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Henry VIII's Conservative Scholar

Bishop John Stokesley and the Divorce, Royal Supremacy and Doctrinal Reform

Andrew A. Chibi

Through a careful reexamination of manuscripts, archival materials, primary documents and other secondary sources, this book traces the central importance of one of Henry VIII's lesser known advisors. Bishop John Stokesley was deeply involved in the King's matrimonial controversies, in the development of royal supremacy theory, in both doctrinal and clerical reform and proved himself a conscientious pastoral shepherd. The result of this research draws attention away from the major figures of the Henrician period forcing the reader to consider the key events of the reign from a new perspective: that of an important conservative scholar and Bishop.


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Introduction 11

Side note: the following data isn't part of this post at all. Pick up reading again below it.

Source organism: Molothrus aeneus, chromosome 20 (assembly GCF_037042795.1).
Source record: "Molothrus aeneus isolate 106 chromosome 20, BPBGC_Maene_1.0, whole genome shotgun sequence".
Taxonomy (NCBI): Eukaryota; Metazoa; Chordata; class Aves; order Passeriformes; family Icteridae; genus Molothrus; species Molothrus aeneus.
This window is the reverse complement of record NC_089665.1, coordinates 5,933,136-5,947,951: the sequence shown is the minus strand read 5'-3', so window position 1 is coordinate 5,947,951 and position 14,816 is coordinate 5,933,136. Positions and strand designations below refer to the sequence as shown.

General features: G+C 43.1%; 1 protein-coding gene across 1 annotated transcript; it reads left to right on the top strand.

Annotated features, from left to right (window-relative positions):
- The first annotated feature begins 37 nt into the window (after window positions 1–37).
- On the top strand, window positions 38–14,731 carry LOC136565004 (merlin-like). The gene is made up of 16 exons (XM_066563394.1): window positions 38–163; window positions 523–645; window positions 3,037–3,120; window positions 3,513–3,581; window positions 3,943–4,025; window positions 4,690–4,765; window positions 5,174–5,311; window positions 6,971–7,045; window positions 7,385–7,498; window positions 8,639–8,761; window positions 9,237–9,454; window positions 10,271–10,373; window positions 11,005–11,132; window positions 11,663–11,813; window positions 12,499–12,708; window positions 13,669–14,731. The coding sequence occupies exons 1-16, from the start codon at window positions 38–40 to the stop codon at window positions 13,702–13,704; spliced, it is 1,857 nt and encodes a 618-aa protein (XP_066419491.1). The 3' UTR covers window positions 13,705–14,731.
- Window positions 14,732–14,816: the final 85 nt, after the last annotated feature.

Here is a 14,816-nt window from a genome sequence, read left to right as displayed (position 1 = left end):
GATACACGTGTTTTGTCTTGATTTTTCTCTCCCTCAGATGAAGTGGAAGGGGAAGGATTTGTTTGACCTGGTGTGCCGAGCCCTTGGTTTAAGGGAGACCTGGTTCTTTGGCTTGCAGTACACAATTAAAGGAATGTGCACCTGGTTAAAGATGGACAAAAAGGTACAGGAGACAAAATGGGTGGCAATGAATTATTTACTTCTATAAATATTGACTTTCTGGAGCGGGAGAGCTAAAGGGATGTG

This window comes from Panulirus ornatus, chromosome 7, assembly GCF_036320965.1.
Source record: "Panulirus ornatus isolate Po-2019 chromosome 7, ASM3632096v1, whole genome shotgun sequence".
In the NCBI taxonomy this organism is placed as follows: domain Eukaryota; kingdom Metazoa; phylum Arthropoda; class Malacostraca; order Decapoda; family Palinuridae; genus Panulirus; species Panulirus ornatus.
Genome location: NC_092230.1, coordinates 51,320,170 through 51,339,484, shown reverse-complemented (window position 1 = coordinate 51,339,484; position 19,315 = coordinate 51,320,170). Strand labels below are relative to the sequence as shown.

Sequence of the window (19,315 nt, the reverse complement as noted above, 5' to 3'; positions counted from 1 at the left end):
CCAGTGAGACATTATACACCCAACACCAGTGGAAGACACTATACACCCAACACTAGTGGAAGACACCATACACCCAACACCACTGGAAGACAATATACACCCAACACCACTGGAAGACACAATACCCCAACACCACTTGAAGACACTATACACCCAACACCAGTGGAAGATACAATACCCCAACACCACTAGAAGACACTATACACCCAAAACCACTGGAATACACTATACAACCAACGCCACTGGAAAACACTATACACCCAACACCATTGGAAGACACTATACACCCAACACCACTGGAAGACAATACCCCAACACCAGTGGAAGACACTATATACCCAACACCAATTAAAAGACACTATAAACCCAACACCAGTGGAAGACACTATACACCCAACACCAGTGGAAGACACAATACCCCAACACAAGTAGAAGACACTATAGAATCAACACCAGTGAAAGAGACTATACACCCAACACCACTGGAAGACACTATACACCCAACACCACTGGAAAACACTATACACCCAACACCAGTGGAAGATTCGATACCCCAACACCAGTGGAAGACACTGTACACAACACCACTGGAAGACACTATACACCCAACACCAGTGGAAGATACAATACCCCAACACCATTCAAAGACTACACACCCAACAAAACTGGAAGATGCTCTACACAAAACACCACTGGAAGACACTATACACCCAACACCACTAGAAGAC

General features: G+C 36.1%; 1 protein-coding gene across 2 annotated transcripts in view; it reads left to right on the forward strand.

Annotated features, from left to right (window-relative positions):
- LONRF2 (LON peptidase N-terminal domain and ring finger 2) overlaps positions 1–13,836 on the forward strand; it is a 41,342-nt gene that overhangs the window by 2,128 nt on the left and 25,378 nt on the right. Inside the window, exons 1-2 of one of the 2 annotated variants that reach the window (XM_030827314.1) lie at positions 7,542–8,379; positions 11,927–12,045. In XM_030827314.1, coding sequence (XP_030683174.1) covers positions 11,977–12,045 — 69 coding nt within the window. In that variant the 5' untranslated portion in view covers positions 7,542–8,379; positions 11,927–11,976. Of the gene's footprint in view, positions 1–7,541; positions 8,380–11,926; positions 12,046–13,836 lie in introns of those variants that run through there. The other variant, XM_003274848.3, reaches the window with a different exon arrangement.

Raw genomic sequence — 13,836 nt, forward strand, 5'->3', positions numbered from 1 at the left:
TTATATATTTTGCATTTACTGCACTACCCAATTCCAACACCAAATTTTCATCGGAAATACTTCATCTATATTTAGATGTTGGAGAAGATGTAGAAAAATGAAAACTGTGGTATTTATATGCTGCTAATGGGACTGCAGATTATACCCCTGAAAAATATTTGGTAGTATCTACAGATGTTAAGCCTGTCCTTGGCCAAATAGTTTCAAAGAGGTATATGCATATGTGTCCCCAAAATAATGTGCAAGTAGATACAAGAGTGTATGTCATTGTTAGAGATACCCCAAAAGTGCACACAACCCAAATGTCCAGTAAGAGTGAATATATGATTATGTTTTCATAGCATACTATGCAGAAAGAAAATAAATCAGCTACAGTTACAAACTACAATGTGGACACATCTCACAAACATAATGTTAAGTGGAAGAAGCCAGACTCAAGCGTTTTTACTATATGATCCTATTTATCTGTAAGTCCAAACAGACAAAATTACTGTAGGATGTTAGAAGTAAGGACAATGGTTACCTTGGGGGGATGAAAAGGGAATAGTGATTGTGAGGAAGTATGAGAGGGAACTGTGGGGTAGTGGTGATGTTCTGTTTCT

Introduction Martin Luther questioned the scriptural basis of the papal practice of selling indulgences and, against even his own inclinations, ushered in a period of widespread religious revolution in Europe. To a lesser degree John Stokesley did much the same thing in England. By questioning the scriptural foundation of a papal dispensation he set in motion great changes in the relationship between church and state. Some of these changes he did not want. Unlike Luther, however, the credit for the achievement, good or dubious, has been denied him. The purpose of this book is to establish Stokesley's position as an important and influential figure in England in the crucial decade of the 1530s. This will be done primarily by focusing on the three major themes of the period: the divorce, the royal supremacy, doctrinal reformation and Stokesley's scholarly role therein. Who was John Stokesley? His earliest distinction was as a scholar. Erasmus himself was clearly impressed. In 1518 he enthusiastically praised Stokesley's command of the three scriptural languages and later noted his virtuous nature, praised his command of theology, and wrote that he was 'divinely-gifted ... the most accomplished theologian among you' .I Such praise was repeated in 1521 when Stokesley defended Erasmus's New Testament translations before the King and Queen against an attack by the obscurantist Bishop Henry Standish.2 This activity also earned him the admiration of the Italian historian Polydore Vergil. In the dedication of his Adagia Sacra (1519) to Richard Pace, Vergil had written: Enimuero sola hominis loquendi...

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